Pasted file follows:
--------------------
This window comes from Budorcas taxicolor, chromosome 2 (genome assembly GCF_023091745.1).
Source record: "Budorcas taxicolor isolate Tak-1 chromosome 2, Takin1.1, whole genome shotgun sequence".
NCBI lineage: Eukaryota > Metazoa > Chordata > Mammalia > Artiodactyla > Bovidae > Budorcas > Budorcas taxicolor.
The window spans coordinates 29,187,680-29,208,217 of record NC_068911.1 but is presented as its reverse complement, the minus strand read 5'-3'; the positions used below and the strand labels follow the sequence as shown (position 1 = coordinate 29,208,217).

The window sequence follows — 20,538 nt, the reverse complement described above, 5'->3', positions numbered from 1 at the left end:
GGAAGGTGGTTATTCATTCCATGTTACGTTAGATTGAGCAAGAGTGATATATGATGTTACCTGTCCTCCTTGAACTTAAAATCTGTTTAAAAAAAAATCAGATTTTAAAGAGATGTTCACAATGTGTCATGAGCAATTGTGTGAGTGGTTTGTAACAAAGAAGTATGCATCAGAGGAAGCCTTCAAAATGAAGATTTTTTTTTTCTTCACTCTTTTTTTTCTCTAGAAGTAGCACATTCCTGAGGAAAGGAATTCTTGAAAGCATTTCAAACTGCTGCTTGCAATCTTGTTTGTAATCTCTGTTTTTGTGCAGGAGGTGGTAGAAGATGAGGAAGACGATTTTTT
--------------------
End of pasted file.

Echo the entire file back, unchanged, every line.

This window comes from Budorcas taxicolor, chromosome 2 (genome assembly GCF_023091745.1).
Source record: "Budorcas taxicolor isolate Tak-1 chromosome 2, Takin1.1, whole genome shotgun sequence".
NCBI lineage: Eukaryota > Metazoa > Chordata > Mammalia > Artiodactyla > Bovidae > Budorcas > Budorcas taxicolor.
The window spans coordinates 29,187,680-29,208,217 of record NC_068911.1 but is presented as its reverse complement, the minus strand read 5'-3'; the positions used below and the strand labels follow the sequence as shown (position 1 = coordinate 29,208,217).

The window sequence follows — 20,538 nt, the reverse complement described above, 5'->3', positions numbered from 1 at the left end:
GGAAGGTGGTTATTCATTCCATGTTACGTTAGATTGAGCAAGAGTGATATATGATGTTACCTGTCCTCCTTGAACTTAAAATCTGTTTAAAAAAAAATCAGATTTTAAAGAGATGTTCACAATGTGTCATGAGCAATTGTGTGAGTGGTTTGTAACAAAGAAGTATGCATCAGAGGAAGCCTTCAAAATGAAGATTTTTTTTTTCTTCACTCTTTTTTTTCTCTAGAAGTAGCACATTCCTGAGGAAAGGAATTCTTGAAAGCATTTCAAACTGCTGCTTGCAATCTTGTTTGTAATCTCTGTTTTTGTGCAGGAGGTGGTAGAAGATGAGGAAGACGATTTTTT